Here I am, practicing not grinning like a cheesecake every time a camera points my way.
Trouble is, I’m grinning like a cheesecake most of the time
especially at the one behind the camera.
If I’d had my camera downloader, I could have given you a daily record of the level on the mist on the mountains – higher and higher to non-existent. Oh well. We got back late on Friday, and my parents arrived on Saturday. Today we’re driving back up to the mountains with them, and picking up M’s parents from the airport on the way. Agh – better go pack!! If you want me, I’ll be here.
It’s the seventeenth of May. Very important if you’re Norwegian. Here they all are, despite the weather. M says God must be a Swede. They get to dress up in their best Norwegian costumes (apparently the dresses are different depending on which region of Norway you come from), and all the school children do a parade, singing songs and waving flags. The little girls had glowy smiles. I’m sure I would have, too.
We staggered out of bed just in time to catch the end of it, then scurried back home to escape the weather.
In other news, if you ever plan to go traveling with a broken arm, make sure you have a certificate of authenticity for your plaster. They wouldn’t let my mum get on her flight to Tallinn today, because her plaster posed a security risk. ?!?!?!?! Unbelievable. (The doctor faxed a note across and they’ll be on their way tomorrow, but still…)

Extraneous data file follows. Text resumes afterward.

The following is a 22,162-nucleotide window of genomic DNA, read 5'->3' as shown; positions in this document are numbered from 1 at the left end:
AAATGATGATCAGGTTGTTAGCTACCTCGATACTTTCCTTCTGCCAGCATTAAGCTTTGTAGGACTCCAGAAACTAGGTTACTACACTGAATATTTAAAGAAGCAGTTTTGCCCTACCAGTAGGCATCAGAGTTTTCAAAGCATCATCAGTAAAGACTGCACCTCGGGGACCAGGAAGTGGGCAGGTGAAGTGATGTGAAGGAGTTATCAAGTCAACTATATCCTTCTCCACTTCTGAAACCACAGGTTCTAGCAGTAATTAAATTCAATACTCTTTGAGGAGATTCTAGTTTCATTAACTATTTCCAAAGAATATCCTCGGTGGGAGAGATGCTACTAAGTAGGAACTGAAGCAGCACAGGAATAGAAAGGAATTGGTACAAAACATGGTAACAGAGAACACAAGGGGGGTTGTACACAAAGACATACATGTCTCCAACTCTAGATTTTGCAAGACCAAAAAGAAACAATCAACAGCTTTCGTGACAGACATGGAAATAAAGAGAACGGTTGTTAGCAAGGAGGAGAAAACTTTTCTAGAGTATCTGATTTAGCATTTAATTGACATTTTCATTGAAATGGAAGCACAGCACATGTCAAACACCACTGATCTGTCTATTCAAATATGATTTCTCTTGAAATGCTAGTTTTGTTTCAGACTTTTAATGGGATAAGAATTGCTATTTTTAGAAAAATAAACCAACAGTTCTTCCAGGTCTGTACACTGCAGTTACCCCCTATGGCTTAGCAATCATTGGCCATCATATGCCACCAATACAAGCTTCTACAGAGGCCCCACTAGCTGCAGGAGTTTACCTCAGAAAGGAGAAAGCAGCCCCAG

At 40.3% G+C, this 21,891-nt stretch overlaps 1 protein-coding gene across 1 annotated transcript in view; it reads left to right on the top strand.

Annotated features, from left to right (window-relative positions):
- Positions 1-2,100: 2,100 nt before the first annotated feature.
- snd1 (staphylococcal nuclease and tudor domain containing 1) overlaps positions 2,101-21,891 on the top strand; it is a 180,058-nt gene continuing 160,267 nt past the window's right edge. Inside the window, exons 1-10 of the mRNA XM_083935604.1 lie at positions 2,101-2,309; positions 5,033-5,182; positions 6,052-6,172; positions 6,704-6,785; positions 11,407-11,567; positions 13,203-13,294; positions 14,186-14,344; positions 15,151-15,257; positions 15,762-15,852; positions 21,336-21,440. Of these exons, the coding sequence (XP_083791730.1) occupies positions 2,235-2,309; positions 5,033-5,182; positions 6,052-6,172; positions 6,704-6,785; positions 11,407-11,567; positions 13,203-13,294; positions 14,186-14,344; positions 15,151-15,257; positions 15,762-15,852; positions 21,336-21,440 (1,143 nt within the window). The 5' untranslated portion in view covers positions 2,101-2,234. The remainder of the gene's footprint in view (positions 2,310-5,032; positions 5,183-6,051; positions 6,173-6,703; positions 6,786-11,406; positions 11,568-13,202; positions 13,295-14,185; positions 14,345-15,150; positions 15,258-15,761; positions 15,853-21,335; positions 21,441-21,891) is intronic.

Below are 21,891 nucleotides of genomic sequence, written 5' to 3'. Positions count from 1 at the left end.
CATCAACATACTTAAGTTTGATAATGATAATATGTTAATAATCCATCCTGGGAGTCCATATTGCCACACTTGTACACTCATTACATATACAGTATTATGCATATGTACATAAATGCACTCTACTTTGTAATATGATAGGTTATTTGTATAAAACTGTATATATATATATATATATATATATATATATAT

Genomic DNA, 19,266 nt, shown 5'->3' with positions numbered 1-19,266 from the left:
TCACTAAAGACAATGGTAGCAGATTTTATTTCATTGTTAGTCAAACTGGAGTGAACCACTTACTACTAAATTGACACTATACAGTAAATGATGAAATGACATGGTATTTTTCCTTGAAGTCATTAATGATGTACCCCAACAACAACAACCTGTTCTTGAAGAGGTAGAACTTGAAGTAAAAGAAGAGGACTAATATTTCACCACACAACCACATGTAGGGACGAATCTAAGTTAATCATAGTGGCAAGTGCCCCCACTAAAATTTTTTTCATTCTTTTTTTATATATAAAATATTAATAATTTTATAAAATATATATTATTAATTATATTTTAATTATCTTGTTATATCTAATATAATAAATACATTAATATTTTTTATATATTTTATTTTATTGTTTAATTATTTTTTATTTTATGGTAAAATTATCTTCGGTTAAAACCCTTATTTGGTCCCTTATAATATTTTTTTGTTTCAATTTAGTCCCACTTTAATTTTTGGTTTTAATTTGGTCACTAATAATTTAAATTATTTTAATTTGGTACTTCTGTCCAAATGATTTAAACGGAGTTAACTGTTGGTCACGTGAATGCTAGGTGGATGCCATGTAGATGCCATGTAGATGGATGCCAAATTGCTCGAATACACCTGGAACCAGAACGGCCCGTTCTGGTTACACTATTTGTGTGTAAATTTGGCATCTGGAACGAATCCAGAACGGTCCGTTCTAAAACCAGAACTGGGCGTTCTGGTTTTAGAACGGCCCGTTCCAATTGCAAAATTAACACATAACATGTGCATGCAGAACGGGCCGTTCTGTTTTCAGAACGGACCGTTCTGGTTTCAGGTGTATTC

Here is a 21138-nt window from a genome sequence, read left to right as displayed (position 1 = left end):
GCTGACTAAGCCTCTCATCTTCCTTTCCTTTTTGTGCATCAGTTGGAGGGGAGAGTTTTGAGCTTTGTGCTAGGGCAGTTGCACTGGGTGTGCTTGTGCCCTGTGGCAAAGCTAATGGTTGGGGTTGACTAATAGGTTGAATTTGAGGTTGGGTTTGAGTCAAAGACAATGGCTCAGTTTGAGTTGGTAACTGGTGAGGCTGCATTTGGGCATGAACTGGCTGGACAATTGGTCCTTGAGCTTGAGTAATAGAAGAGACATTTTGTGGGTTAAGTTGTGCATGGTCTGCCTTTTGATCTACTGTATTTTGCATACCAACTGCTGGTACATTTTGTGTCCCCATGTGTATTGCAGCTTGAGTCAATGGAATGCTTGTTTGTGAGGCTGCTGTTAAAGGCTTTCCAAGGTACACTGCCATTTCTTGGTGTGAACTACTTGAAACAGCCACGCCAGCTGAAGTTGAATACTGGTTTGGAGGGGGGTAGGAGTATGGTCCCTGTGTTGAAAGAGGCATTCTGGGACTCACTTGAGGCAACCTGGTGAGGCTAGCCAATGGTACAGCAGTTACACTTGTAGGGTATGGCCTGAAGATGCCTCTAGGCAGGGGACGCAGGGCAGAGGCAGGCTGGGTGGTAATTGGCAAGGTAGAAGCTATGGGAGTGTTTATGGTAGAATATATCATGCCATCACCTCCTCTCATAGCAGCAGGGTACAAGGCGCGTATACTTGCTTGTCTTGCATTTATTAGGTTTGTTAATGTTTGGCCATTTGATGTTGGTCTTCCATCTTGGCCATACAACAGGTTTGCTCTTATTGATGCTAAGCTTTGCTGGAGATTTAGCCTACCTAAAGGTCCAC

M and I are off to Loen tomorrow. He’s got a conference and I’m going to work on my introduction in between swanning around the hotel, the fjord and the mountains. Nice. Oh, and here’s the creature we spotted the other night.
He didn’t mind us being there – he was too busy eating his supper. I bet the leaves taste best this time of year.
Just for the record… Afternoon tea in Betty’s stretched for two hours: sundaes, berries and rose-petal tea, followed by smoked salmon sandwiches and vanilla slices. Mmmmmmm…
After that, we sampled the respective glories of York and Leeds: the minster, the corn-exchange, the angels playing bagpipes, the red-brick canal, and opera – ‘A Midsummer Night’s Dream’, in the refurbished Leeds Grand Opera House.